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Cysts Removal Procedure
Treatment of Tonsils (Tonsillitis)
Hearing Aid Fitting
Treatment of Throat and Voice Problems
Earlobe Repair Procedure
Treatment of Sleep Disturbance
Nose Reshaping Procedure
Hearing Testing Techniques
Nasal And Sinus Allergy Care
Cochlear Implant Procedure
Ear Micro Surgery
Treatment Of Hearing Deficiency
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A gland in my rights cheeks near my right ear. Its been to 6 months now I am having it, I consulted it with a doctor once at strong but, he said its nothing it will go slowly, and there was no pain that period. NOW I feel pain there and the gland has increased its size. I am really getting worried. Please reply fast.
My gsd's ears are smelling very bad and he has got itching problem with dry skin. He is 6 yrs old.I am from india.
Why nose bleeding can be serious?
A majority of people experience nosebleeds at least once in their lifetimes, whether from excessive picking of the nose or a pretty hard fall. Most nosebleeds go away soon but it can get very serious if you are not careful.
Nosebleeds can be broadly classified into two types:
1. Anterior nosebleeds, which happen from the front of the nose, are quite normal and get better quickly.
2. Posterior nosebleeds happen from deep within the nose and get very serious if proper care is not provided. However, such cases are rare and happen only in extreme trauma.
What to do when a nosebleed strikes?
- to stop the bleeding, tilt your head upwards and apply ice on the bridge of the nose. This helps in stopping the blood flow quickly. You can also stuff cotton in your nostrils while doing it.
- blow your nose in order to clear the clots in the nose as they can prolong bleeding.
When does a nosebleed get serious?
- when the measures to stop the bleeding don't work. You are at risk to lose blood if you don't get medical help.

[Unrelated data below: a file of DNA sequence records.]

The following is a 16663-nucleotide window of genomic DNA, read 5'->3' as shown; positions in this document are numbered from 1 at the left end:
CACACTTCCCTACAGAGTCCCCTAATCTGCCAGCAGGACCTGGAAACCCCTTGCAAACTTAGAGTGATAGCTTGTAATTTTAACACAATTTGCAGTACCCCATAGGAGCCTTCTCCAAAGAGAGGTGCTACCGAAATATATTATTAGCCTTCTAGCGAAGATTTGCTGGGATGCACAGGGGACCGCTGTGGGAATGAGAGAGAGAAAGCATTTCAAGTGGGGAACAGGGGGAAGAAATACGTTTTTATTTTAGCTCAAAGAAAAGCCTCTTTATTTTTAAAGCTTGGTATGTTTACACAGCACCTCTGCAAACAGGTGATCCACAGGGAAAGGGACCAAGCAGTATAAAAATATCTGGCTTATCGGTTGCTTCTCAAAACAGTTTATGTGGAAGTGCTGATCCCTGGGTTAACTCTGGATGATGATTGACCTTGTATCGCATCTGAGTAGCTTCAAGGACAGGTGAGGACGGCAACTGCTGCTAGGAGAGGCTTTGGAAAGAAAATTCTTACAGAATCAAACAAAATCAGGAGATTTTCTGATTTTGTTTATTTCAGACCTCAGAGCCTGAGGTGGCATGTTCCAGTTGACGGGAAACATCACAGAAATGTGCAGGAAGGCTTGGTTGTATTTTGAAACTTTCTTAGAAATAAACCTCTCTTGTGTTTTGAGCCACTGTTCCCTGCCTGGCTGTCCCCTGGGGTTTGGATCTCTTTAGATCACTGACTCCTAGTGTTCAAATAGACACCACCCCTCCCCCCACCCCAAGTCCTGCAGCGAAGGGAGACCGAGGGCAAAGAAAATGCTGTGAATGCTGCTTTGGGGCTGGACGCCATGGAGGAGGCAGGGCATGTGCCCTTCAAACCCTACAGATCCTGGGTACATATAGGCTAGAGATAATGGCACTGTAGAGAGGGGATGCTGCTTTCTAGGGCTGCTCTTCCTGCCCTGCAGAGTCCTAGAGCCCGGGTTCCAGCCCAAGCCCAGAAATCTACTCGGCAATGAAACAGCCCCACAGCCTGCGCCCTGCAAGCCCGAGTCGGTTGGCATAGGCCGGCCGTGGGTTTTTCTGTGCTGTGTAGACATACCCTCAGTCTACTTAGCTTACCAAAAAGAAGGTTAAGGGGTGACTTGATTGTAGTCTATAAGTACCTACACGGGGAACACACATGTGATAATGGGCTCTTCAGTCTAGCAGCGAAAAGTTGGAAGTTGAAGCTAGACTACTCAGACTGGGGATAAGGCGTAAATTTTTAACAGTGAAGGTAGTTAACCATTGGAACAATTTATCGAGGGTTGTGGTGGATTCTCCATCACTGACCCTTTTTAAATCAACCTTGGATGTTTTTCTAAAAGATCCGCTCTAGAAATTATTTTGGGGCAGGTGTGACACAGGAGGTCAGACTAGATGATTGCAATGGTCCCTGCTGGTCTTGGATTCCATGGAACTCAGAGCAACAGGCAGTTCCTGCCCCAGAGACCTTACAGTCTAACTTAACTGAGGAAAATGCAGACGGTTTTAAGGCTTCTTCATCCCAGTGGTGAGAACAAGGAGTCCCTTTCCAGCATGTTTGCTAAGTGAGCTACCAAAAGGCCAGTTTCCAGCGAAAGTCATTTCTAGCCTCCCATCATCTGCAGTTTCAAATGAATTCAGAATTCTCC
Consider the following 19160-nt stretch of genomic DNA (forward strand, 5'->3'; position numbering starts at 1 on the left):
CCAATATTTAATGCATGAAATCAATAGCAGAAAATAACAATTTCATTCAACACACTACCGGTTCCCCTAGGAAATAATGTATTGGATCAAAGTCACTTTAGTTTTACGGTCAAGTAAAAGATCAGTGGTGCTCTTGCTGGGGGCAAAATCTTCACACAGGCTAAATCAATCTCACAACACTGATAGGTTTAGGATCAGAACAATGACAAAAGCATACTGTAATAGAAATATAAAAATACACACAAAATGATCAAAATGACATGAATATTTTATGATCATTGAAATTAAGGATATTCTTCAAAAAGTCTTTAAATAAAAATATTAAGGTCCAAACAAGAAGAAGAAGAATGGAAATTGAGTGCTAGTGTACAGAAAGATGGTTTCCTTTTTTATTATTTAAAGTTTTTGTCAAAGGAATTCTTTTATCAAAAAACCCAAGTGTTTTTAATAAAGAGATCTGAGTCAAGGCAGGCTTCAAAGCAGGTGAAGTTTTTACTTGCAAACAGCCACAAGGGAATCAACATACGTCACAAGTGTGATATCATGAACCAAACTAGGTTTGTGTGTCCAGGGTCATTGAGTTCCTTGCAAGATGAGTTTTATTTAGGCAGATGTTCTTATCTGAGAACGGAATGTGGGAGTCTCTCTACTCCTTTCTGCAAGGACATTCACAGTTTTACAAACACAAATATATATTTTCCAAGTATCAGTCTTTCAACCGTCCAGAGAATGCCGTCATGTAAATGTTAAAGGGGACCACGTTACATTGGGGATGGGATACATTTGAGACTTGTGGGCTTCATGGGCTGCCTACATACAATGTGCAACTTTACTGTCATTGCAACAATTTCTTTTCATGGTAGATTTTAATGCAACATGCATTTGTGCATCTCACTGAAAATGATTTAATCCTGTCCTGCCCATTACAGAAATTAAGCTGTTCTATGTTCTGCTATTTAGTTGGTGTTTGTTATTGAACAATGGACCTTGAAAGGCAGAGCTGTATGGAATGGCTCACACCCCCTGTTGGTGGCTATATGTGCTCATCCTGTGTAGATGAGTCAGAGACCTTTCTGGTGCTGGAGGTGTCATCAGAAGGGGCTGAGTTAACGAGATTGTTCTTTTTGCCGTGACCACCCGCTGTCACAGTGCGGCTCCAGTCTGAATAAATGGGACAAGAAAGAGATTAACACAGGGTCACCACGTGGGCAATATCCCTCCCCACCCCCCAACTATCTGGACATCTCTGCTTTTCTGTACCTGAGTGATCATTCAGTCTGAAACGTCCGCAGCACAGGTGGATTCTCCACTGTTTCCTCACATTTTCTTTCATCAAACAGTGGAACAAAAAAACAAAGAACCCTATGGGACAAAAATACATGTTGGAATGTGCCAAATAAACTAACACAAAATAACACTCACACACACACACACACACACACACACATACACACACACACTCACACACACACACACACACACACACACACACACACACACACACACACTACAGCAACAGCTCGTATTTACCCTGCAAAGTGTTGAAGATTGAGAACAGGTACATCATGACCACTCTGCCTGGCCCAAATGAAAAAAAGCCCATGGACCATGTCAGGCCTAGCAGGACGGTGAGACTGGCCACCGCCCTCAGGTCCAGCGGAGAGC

- if you have regular nosebleeds then consult your doctor immediately as it could be a symptom of an underlying health condition.
- a nosebleed can also become serious if you are having medicines that thin blood as it could make the nosebleed more severe.
- if you suffer from a blood clotting disorder.
- if the nosebleed is a caused by a trauma like a fall or an accident and you are having difficulty in stopping the bleeding, get immediate medical help.
Related Tip: Ways to Prevent and Stop Nose Bleeding
I am 35 years old. I am allergic to perfumes and deodorants sometimes in my throat. Please suggest. Please advise.
Hi I got frequent sneezing and running nose problem for past 8 years, usually sneezing starts at morning bed once I wake up, tried many English medicines it will not help so far and Presently I am residing in Singapore, can advice which type of treatment is best for me.
My self Tilak RAJ abt 55 yrs. Old suffering from sinus stick problem since 1981 taken so much medicines then relief after again repeated full brain some time stopped or dullness feeling.
Sir, mere gale me kharas ya khichkhich hai kuch ek mahine se iski wajah se mujhe ajeeb ajeeb lagta hai mera dyan isi pe laga rahta hai sir koi dava ya technique bataye ki meri ye samsya jaldi thik ho jaye please sir guide me?